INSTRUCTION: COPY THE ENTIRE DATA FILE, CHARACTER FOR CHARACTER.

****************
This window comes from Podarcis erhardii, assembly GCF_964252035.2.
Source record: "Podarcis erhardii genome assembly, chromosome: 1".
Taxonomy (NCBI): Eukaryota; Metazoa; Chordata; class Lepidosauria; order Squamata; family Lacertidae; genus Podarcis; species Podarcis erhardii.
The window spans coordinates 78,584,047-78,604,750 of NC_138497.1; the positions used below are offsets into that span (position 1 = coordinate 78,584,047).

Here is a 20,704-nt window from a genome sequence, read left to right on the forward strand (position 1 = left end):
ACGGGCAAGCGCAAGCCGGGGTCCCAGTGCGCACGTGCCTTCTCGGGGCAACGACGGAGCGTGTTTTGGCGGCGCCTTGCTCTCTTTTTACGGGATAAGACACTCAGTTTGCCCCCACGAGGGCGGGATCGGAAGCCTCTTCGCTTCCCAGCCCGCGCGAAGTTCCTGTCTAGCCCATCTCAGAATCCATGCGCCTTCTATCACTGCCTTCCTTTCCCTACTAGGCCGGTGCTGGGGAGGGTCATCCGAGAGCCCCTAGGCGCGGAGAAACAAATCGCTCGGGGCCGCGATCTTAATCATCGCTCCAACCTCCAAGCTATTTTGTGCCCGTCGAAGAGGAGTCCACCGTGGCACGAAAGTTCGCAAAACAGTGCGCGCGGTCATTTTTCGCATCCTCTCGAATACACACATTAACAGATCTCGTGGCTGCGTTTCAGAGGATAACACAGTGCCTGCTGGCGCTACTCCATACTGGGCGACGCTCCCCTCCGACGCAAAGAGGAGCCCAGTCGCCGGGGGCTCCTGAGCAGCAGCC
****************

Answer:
This window comes from Podarcis erhardii, assembly GCF_964252035.2.
Source record: "Podarcis erhardii genome assembly, chromosome: 1".
Taxonomy (NCBI): Eukaryota; Metazoa; Chordata; class Lepidosauria; order Squamata; family Lacertidae; genus Podarcis; species Podarcis erhardii.
The window spans coordinates 78,584,047-78,604,750 of NC_138497.1; the positions used below are offsets into that span (position 1 = coordinate 78,584,047).

Here is a 20,704-nt window from a genome sequence, read left to right on the forward strand (position 1 = left end):
ACGGGCAAGCGCAAGCCGGGGTCCCAGTGCGCACGTGCCTTCTCGGGGCAACGACGGAGCGTGTTTTGGCGGCGCCTTGCTCTCTTTTTACGGGATAAGACACTCAGTTTGCCCCCACGAGGGCGGGATCGGAAGCCTCTTCGCTTCCCAGCCCGCGCGAAGTTCCTGTCTAGCCCATCTCAGAATCCATGCGCCTTCTATCACTGCCTTCCTTTCCCTACTAGGCCGGTGCTGGGGAGGGTCATCCGAGAGCCCCTAGGCGCGGAGAAACAAATCGCTCGGGGCCGCGATCTTAATCATCGCTCCAACCTCCAAGCTATTTTGTGCCCGTCGAAGAGGAGTCCACCGTGGCACGAAAGTTCGCAAAACAGTGCGCGCGGTCATTTTTCGCATCCTCTCGAATACACACATTAACAGATCTCGTGGCTGCGTTTCAGAGGATAACACAGTGCCTGCTGGCGCTACTCCATACTGGGCGACGCTCCCCTCCGACGCAAAGAGGAGCCCAGTCGCCGGGGGCTCCTGAGCAGCAGCC